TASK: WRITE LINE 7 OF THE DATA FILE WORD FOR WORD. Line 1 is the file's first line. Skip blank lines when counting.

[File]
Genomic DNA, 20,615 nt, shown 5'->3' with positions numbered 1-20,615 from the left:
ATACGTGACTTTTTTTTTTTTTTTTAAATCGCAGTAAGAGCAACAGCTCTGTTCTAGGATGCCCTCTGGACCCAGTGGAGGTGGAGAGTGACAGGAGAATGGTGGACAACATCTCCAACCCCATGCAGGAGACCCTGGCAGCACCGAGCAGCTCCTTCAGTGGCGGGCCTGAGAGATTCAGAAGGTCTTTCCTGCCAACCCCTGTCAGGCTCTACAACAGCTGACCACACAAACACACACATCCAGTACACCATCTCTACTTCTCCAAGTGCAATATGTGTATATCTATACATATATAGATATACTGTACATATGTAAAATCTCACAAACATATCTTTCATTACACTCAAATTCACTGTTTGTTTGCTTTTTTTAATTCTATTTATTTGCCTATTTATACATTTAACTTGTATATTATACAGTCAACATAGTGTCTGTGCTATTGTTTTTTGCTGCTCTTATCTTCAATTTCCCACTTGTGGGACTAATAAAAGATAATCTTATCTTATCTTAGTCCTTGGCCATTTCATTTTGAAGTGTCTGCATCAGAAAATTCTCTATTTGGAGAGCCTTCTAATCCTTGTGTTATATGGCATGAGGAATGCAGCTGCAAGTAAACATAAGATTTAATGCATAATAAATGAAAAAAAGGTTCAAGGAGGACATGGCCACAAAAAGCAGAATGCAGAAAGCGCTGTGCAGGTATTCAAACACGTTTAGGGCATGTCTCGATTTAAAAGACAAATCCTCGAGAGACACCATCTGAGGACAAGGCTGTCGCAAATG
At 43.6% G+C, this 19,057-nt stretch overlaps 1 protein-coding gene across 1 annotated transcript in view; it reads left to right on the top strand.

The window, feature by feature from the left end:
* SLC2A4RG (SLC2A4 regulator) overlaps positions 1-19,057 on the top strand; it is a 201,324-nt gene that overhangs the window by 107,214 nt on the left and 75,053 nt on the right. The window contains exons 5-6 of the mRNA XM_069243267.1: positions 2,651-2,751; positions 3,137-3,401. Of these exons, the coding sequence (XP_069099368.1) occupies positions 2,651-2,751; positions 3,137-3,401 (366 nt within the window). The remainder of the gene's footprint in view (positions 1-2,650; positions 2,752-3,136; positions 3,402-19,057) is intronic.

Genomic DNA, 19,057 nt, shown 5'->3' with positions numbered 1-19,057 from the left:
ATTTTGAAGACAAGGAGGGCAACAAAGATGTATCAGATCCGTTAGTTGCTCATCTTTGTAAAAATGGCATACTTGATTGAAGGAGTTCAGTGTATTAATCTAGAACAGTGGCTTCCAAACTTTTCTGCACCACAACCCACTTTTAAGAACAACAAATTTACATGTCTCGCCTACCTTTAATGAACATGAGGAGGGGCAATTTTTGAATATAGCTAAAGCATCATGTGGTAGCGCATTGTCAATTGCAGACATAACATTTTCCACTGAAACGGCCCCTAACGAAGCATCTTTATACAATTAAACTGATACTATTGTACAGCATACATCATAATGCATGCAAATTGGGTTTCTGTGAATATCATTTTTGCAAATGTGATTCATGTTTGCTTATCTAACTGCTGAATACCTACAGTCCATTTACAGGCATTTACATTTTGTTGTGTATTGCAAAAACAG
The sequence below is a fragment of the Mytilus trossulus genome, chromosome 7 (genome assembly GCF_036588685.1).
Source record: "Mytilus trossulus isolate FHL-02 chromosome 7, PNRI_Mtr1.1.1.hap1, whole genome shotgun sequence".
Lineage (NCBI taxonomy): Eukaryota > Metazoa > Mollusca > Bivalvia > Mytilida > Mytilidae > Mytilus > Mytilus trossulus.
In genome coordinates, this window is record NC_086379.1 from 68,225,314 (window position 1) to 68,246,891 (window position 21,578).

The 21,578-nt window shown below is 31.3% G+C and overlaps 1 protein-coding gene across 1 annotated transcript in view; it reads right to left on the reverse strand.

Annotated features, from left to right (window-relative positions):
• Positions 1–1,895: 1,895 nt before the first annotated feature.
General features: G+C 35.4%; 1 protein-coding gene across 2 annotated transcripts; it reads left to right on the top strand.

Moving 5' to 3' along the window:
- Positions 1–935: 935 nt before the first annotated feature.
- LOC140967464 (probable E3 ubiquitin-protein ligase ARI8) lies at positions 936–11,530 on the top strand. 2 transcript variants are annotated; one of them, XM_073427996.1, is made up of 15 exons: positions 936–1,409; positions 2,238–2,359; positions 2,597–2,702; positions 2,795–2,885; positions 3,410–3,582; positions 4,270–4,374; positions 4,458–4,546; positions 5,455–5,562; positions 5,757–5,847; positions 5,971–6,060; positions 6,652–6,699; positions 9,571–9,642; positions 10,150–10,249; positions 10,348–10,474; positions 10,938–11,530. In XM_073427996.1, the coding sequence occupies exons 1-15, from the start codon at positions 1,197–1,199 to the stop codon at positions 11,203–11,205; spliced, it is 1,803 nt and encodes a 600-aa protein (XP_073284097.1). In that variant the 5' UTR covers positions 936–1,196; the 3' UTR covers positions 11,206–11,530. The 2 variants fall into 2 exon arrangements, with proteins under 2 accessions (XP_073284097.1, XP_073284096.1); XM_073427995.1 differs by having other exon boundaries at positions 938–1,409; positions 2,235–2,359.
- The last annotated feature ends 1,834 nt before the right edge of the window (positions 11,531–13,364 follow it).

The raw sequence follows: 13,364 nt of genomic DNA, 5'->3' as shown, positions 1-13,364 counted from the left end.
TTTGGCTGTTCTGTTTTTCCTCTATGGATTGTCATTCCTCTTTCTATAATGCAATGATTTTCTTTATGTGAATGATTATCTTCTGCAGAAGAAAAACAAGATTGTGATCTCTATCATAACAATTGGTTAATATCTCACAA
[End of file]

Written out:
ATTTTGAAGACAAGGAGGGCAACAAAGATGTATCAGATCCGTTAGTTGCTCATCTTTGTAAAAATGGCATACTTGATTGAAGGAGTTCAGTGTATTAATCTAGAACAGTGGCTTCCAAACTTTTCTGCACCACAACCCACTTTTAAGAACAACAAATTTACATGTCTCGCCTACCTTTAATGAACATGAGGAGGGGCAATTTTTGAATATAGCTAAAGCATCATGTGGTAGCGCATTGTCAATTGCAGACATAACATTTTCCACTGAAACGGCCCCTAACGAAGCATCTTTATACAATTAAACTGATACTATTGTACAGCATACATCATAATGCATGCAAATTGGGTTTCTGTGAATATCATTTTTGCAAATGTGATTCATGTTTGCTTATCTAACTGCTGAATACCTACAGTCCATTTACAGGCATTTACATTTTGTTGTGTATTGCAAAAACAG